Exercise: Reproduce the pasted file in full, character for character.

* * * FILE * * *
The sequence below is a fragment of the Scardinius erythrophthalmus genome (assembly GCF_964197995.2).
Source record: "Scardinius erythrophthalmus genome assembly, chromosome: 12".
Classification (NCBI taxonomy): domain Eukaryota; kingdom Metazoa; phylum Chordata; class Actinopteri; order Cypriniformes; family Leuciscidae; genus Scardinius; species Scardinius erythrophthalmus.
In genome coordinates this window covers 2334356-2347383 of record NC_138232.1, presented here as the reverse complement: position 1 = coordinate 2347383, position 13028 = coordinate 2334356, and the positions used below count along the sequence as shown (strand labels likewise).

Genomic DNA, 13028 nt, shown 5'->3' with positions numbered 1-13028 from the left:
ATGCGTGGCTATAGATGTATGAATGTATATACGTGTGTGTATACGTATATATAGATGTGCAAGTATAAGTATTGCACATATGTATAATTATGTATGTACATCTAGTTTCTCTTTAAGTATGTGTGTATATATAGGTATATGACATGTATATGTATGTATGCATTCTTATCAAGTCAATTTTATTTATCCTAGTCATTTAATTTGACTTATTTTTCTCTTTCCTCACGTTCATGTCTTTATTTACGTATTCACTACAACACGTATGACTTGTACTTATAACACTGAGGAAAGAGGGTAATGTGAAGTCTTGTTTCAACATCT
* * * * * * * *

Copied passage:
The sequence below is a fragment of the Scardinius erythrophthalmus genome (assembly GCF_964197995.2).
Source record: "Scardinius erythrophthalmus genome assembly, chromosome: 12".
Classification (NCBI taxonomy): domain Eukaryota; kingdom Metazoa; phylum Chordata; class Actinopteri; order Cypriniformes; family Leuciscidae; genus Scardinius; species Scardinius erythrophthalmus.
In genome coordinates this window covers 2334356-2347383 of record NC_138232.1, presented here as the reverse complement: position 1 = coordinate 2347383, position 13028 = coordinate 2334356, and the positions used below count along the sequence as shown (strand labels likewise).

Genomic DNA, 13028 nt, shown 5'->3' with positions numbered 1-13028 from the left:
ATGCGTGGCTATAGATGTATGAATGTATATACGTGTGTGTATACGTATATATAGATGTGCAAGTATAAGTATTGCACATATGTATAATTATGTATGTACATCTAGTTTCTCTTTAAGTATGTGTGTATATATAGGTATATGACATGTATATGTATGTATGCATTCTTATCAAGTCAATTTTATTTATCCTAGTCATTTAATTTGACTTATTTTTCTCTTTCCTCACGTTCATGTCTTTATTTACGTATTCACTACAACACGTATGACTTGTACTTATAACACTGAGGAAAGAGGGTAATGTGAAGTCTTGTTTCAACATCT